Pre-whidbey creating a new SqlCommand is practically free, I am going to have to assume that if you saw the need to cache them then it must have something to do with your exisiting architecture so I cannot know if Session Pooling will provide the same benefits.

    The reason this feature was implemented is because there is a not insignifcant cost associated with using a SqlCommand in whidbey. On the client we must associate it with a session on the server, on the network layer they need to multiplex the TDS buffer for it and on the server create a new session. We found that the only way to keep performance was to pool these expensive commands (up to ten of them only, no knobs). Now when you open a connection and create a few commands for the first time it will be much slower than in v1.1, but as long as you keep the connection arround (either yourself or by relying on pooling) it will continue to reuse these cached commands. Of course this means that if you use more than 9 commands per connection you are going to notice a performance drop.

    Angel

  5. OK.

    We reused commands with the .Text and parameters set, to avoid creating the parameters each time, etc. Our key in the cache is the sql statement.

    We reuse the commands in multiple connections, but this new session cache seems to be related to caching commands in the same connection so it’s probably different.

  6. Angel says:

    Andres,

    I see, yes completelly different. this caching has nothing to do with text and parameters and it will not affect your current architecture. We are caching the underlying resource that has become the MARS enabled SqlCommand and it is as transparent to the implementation as connection pooling.

    I will get a blog on this going in the next few days, but the basic idea goes something like this:

    open connection

    create command and execute it //command creation is very expensive now.

    close connection //connection goes back to pool, command goes to session pool.

    open connection //same connection as above, retrieved from pool

    create command and execute it //we use the cached command instead of creating a new one. No performance penalty.

    In your scenario you can associate your cached command to the second connection just as you do today and get the benefit of session pooling transparently.

  7. Bill Vaughn says:

    Angel, you say that the "qintessential" MARS configuration uses the same connection to post changes to the server while you’re reading a DataReader. Yes, I can see how this would be appealing, but wouldn’t it make more sense to do this processing on the server in TSQL (or CLR)? Moving data to the client to do logic-driven updates has always been frowned on. Now that one can code CLR-based logic the opportunity to do far more sophisticated logic-driven operations on the server makes more sense than ever.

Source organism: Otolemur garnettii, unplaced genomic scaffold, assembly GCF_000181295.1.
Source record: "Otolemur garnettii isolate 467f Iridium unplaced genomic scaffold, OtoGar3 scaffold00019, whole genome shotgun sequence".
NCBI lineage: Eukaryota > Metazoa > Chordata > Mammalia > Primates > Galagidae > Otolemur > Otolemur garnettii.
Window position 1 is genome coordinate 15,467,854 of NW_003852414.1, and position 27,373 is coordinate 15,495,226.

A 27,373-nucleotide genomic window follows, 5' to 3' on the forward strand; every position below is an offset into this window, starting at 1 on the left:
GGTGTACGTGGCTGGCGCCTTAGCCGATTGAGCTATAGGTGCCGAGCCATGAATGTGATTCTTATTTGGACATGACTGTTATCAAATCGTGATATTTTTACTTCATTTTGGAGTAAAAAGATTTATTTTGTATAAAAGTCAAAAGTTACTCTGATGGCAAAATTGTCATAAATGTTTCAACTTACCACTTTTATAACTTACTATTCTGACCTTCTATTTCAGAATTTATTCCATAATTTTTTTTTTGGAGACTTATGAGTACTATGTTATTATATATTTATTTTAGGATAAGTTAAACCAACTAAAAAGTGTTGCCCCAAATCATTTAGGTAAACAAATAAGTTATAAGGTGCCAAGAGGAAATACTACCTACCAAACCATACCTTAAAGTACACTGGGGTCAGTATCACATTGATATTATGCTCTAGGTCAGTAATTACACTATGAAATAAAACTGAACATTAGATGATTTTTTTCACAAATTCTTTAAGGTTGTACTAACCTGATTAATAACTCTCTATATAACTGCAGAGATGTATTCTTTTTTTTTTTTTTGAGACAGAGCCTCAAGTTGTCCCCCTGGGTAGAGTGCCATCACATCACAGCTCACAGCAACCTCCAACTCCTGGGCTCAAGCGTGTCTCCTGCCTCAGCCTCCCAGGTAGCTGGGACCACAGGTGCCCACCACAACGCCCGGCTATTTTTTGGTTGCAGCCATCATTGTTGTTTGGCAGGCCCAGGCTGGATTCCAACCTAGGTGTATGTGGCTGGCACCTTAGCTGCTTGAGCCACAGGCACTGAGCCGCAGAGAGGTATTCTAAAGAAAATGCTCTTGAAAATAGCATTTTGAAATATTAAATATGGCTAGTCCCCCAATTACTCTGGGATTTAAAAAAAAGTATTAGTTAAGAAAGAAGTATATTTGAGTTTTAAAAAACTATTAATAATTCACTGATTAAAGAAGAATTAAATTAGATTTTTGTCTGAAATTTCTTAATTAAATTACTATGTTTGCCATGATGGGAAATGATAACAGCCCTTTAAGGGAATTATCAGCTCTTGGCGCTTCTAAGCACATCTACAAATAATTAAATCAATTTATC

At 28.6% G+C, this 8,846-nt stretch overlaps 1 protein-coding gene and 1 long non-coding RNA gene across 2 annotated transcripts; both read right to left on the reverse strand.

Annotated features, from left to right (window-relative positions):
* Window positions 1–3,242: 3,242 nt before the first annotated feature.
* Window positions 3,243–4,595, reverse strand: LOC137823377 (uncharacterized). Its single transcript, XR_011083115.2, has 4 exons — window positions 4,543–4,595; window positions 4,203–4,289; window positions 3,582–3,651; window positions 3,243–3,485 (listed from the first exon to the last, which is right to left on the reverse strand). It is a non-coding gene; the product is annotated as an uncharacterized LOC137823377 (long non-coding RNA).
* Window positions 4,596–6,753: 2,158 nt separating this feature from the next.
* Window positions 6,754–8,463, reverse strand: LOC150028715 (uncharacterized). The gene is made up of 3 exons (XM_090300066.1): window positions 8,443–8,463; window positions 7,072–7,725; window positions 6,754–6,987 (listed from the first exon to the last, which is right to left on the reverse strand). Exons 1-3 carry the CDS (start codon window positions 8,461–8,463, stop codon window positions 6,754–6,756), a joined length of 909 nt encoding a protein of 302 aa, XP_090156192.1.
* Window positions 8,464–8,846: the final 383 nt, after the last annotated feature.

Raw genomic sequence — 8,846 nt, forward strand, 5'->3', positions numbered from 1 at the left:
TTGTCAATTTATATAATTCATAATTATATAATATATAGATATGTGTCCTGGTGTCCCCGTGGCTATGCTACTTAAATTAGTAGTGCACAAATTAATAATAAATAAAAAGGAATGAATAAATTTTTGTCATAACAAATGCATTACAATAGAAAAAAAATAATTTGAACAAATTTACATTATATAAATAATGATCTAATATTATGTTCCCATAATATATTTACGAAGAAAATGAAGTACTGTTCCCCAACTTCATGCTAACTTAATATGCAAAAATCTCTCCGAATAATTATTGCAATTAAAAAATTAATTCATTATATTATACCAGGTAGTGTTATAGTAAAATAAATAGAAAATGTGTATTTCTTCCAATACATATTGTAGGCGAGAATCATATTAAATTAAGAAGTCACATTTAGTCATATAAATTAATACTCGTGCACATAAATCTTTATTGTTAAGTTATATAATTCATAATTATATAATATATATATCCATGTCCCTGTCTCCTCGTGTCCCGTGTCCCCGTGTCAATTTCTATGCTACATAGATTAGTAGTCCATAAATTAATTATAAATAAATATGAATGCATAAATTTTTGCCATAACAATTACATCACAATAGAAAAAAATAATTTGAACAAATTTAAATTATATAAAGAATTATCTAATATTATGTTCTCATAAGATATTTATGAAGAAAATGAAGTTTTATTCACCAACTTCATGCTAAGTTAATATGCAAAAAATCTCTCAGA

I’m also somewhat disturbed by the performance hit we’re having to take (by default) to participate in MARS when not a single application that exists today uses it. I think the default behavior should disable MARS unless specifically called for.

    Performance in Whidbey is bad enough as it is without adding needless overhead for features we don’t need except in special cases (which I have yet to see).

  8. Angel says:

    Bill,

    Great comment! I completely agree with you, I am not quite sure I understand the people who dislike stored procedures (I guess I have not met their DBAs…).

    The fact remains that this feature has been specifically requested by some of our most important partners to do exactly this type of logic driven updates.

    The performance hit is not “By Default” per se, since there is no way to avoid it. Setting MultipleActiveResultSets=false does not perform better, it just throws an exception if you attempt to use MARS. Yes this is definitely disturbing but keep in mind that this is only a one time set up cost per connection in pooled scenarios.

  9. shafi says:

    what is sqlservercursor? & Ado.net cursors?

  10. geekSpeak says:

    Thanks for attending the webcast. We intended to also have Shawn Wildermuth (ADO Guy) on the webcast…

Skip to main content